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In Portuguese, instrumental music is the version of a piece of music without a singer's voice.

Is this the same term in English? I don't know if there is a specific word because, for example, when searching about the music transcript we need to search for lyrics.

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    All of the answers below are correct; but when you are talking about the score of a piece intended to be performed by both voice and music, the instrumental portion is called the accompaniment. A new score inteneded to be performed only by instrumentalists (with, for instance, the singer's part transferred to another instrument) is an instrumental version. – StoneyB on hiatus Mar 10 '13 at 22:22
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Yes, a vocal song can have an instrumental version, in which the lyrics are missing. Instrumental can mean two things:

  1. a "karaoke" version with the vocals removed; or
  2. a song which was written without vocals in the first place.

Incidentally, some people insist a "song" must have vocals. These people use the word "piece" to refer to a song without singing, which is traditional and etymologically correct. In common use, people use "song" to refer to instrumental songs as well.

How is this relevant? If you're talking about an instrumental metal group or the instrumental version of a pop song, people say "instrumental song"; if you're talking about classical music with no singing, people usually say "piece".

A "backing track" is a track without all the instruments for a musician to play over, which is somewhat different. A guitarist may have a backing track consisting of bass and drums that they play over.

5

Not exactly--instrumental music refers to a song that is designed to be played by only instruments. The original version of an instrumental song has no singer, it is played by instruments only.

The word you're looking for is karaoke. A karaoke song refers to a version of a song that usually has lyrics, where the singer's voice has been removed (and is specifically produced for people to sing along to it).

Something which might also be of interest: A capella is the opposite of instrumental; it contains the singer's voice only, and no instruments.

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In English there are a few terms for this, but the most common term is backing music or backing track, although instrumental music is also usually unambiguous.

When referring to a song whose vocals have been omitted so that someone else can sing to the backing music, the usual English term is karaoke music or a karaoke track.

Note that the opposite (i.e. vocals but no backing) is usually called a cappella.

  • Backing track doesn't mean instrumental. It means a mixdown without every track included that you can play an instrument or sing over. It may be instrumental, or it may not. – snailcar Mar 10 '13 at 21:39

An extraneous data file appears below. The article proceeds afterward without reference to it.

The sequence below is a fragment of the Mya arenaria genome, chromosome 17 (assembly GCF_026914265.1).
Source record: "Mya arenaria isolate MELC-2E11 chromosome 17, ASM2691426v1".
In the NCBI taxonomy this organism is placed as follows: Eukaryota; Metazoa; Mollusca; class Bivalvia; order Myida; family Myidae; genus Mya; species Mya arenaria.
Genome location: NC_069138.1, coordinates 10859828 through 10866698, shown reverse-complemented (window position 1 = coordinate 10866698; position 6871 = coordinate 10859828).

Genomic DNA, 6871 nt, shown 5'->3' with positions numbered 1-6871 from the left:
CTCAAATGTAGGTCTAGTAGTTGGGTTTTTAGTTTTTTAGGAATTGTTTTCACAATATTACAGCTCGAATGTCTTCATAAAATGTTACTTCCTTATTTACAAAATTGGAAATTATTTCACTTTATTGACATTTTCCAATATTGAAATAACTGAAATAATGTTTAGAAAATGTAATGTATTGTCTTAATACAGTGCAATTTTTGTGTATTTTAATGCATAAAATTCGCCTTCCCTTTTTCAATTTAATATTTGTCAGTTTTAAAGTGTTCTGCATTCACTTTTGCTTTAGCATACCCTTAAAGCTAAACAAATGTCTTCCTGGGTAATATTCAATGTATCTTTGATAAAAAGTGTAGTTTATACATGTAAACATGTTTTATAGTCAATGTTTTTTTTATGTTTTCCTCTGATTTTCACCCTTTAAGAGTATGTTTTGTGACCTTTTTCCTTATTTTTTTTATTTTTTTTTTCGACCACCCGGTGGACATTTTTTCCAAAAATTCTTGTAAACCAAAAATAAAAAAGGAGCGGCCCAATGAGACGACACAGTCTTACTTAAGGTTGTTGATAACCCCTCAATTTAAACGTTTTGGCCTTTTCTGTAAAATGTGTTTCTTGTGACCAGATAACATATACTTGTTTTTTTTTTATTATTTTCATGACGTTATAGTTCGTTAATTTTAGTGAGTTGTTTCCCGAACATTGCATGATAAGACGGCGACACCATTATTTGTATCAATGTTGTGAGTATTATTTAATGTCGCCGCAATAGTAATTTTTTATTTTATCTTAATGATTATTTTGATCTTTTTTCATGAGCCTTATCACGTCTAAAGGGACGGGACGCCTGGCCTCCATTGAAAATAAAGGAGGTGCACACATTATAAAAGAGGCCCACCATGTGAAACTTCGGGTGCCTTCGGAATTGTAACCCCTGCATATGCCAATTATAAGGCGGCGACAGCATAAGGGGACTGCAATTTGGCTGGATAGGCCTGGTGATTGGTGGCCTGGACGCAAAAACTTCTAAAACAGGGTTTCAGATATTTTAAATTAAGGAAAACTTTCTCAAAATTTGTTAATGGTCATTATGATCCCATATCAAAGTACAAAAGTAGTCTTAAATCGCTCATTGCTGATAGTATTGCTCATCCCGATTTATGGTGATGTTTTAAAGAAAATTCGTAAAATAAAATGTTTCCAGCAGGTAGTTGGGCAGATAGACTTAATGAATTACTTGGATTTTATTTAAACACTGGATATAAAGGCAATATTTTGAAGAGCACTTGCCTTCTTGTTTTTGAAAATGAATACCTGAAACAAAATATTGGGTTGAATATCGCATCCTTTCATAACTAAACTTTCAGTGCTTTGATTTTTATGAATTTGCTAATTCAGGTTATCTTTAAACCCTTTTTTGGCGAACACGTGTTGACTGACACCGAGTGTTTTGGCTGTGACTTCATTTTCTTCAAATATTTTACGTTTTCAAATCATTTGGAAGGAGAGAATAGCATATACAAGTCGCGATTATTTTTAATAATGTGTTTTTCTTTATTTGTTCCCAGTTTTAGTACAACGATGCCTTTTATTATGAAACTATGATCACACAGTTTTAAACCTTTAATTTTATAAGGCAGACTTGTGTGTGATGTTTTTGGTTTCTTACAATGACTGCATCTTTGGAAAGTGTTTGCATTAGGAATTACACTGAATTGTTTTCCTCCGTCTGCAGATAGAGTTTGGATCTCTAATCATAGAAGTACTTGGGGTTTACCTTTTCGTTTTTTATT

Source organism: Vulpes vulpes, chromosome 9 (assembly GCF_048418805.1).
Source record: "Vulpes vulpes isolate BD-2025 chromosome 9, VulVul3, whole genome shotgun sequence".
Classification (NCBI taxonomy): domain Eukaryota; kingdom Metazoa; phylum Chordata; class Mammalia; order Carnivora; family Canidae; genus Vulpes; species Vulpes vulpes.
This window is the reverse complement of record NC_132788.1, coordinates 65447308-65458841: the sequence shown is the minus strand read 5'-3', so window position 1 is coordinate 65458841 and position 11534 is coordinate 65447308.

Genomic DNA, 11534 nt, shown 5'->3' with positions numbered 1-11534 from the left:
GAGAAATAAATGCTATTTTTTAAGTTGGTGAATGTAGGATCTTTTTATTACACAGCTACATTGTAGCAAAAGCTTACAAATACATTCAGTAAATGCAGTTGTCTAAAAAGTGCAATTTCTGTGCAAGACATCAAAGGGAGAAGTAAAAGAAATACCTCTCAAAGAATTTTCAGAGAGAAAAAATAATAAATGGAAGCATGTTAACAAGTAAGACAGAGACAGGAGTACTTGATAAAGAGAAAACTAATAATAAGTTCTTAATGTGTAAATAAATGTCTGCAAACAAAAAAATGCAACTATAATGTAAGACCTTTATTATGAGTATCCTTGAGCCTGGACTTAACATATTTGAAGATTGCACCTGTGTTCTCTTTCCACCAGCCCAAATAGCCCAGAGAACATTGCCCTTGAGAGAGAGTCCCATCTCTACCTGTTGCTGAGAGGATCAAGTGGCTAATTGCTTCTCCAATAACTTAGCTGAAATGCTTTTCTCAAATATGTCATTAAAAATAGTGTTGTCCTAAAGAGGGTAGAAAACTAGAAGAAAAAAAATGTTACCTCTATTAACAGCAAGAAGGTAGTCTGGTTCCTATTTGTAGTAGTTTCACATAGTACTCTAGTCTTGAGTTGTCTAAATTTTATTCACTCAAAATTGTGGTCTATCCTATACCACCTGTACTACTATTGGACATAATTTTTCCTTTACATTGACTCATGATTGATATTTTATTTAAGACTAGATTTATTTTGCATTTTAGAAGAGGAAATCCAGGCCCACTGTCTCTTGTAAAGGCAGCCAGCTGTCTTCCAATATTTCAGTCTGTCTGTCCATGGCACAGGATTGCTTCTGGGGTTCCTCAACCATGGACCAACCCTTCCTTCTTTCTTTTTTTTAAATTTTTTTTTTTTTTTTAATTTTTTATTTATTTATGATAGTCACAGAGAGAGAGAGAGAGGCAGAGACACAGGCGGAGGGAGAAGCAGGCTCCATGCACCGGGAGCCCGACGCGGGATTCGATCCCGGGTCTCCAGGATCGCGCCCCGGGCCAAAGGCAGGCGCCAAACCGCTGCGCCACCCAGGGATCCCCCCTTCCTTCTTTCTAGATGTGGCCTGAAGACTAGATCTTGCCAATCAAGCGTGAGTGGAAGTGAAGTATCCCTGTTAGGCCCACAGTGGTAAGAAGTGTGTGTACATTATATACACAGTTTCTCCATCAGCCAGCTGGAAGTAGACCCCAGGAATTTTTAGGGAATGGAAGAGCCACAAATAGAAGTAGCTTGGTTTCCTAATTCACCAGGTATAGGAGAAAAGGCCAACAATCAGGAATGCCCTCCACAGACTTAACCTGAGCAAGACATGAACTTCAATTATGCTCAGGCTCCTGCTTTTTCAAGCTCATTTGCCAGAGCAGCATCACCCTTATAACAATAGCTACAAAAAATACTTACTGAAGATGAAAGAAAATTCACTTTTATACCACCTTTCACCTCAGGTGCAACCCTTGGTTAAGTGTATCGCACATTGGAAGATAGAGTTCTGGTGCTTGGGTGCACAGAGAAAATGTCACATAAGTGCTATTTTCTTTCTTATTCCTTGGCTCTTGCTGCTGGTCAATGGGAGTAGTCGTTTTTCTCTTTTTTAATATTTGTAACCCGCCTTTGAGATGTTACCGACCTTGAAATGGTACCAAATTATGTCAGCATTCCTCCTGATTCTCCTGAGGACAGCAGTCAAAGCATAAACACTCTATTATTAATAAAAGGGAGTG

• @snailplane: You're right – some backing tracks leave in the background vocalists, so, technically, these would not be purely instrumental versions of the song. – J.R. Mar 10 '13 at 21:52
  • @J.R. There are also backing tracks consisting entirely of backing vocals, used for example when a band wants to add vocal harmony to their live performance. – snailcar Mar 10 '13 at 22:13
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    @snailplane: The OP asked for a word meaning "the version of a piece of music without a singer's voice.", which I took to mean "the version of the music without the lead singer's voice" such as in the context of karaoke or when a Pop song is used in a movie/advert without wanting the singer's melody to take attention away from the visual elements. To that end, the backing track or instrumental track is a common English word to describe such a piece of music – Matt Mar 10 '13 at 23:07
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I think it is called "minus one" in Karaoke. The answer to Why are instrumental tracks also called “minus one tracks”? on the Music SE site explains:

Accompaniment tracks are called "minus one" tracks because one part has been subtracted. There is a part that is missing.

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    Hi, please edit your post to include why you think this is a valid answer. It may help the original poster understand better. You may also share the sources you used to post this answer. Cheers ! – Varun Nair May 10 '17 at 10:26
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    Welcome to ELL, I've taken the liberty of editing your post as an example of what sorts of detail you could add to your answer. Feel free to edit it to add more explanation in your own words. – ColleenV parted ways May 10 '17 at 11:10

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